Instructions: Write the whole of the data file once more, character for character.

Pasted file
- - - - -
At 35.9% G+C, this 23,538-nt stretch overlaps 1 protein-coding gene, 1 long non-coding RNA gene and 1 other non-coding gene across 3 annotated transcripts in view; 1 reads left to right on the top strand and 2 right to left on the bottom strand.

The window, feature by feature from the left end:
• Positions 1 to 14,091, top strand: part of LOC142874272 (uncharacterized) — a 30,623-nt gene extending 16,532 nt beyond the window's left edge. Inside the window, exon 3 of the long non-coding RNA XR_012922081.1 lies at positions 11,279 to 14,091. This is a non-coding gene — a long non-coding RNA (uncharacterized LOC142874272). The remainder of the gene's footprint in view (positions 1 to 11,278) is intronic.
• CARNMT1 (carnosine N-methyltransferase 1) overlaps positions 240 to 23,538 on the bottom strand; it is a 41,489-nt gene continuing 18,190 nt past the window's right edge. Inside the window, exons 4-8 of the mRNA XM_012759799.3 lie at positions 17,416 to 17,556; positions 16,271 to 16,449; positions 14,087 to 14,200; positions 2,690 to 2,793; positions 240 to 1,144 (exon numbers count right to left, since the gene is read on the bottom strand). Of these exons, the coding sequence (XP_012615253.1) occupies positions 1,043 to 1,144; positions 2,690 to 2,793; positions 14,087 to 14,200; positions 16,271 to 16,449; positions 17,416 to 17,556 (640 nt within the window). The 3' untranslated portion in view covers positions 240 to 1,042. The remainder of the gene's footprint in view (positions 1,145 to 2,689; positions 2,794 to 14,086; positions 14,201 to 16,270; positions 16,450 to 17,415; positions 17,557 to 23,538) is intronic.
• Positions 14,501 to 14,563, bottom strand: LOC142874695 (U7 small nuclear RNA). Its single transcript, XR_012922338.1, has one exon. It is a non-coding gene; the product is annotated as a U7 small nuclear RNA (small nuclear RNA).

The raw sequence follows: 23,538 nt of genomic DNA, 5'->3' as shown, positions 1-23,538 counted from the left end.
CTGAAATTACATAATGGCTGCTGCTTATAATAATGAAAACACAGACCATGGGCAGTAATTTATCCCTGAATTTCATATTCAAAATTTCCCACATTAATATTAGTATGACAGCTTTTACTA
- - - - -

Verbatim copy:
At 35.9% G+C, this 23,538-nt stretch overlaps 1 protein-coding gene, 1 long non-coding RNA gene and 1 other non-coding gene across 3 annotated transcripts in view; 1 reads left to right on the top strand and 2 right to left on the bottom strand.

The window, feature by feature from the left end:
• Positions 1 to 14,091, top strand: part of LOC142874272 (uncharacterized) — a 30,623-nt gene extending 16,532 nt beyond the window's left edge. Inside the window, exon 3 of the long non-coding RNA XR_012922081.1 lies at positions 11,279 to 14,091. This is a non-coding gene — a long non-coding RNA (uncharacterized LOC142874272). The remainder of the gene's footprint in view (positions 1 to 11,278) is intronic.
• CARNMT1 (carnosine N-methyltransferase 1) overlaps positions 240 to 23,538 on the bottom strand; it is a 41,489-nt gene continuing 18,190 nt past the window's right edge. Inside the window, exons 4-8 of the mRNA XM_012759799.3 lie at positions 17,416 to 17,556; positions 16,271 to 16,449; positions 14,087 to 14,200; positions 2,690 to 2,793; positions 240 to 1,144 (exon numbers count right to left, since the gene is read on the bottom strand). Of these exons, the coding sequence (XP_012615253.1) occupies positions 1,043 to 1,144; positions 2,690 to 2,793; positions 14,087 to 14,200; positions 16,271 to 16,449; positions 17,416 to 17,556 (640 nt within the window). The 3' untranslated portion in view covers positions 240 to 1,042. The remainder of the gene's footprint in view (positions 1,145 to 2,689; positions 2,794 to 14,086; positions 14,201 to 16,270; positions 16,450 to 17,415; positions 17,557 to 23,538) is intronic.
• Positions 14,501 to 14,563, bottom strand: LOC142874695 (U7 small nuclear RNA). Its single transcript, XR_012922338.1, has one exon. It is a non-coding gene; the product is annotated as a U7 small nuclear RNA (small nuclear RNA).

The raw sequence follows: 23,538 nt of genomic DNA, 5'->3' as shown, positions 1-23,538 counted from the left end.
CTGAAATTACATAATGGCTGCTGCTTATAATAATGAAAACACAGACCATGGGCAGTAATTTATCCCTGAATTTCATATTCAAAATTTCCCACATTAATATTAGTATGACAGCTTTTACTA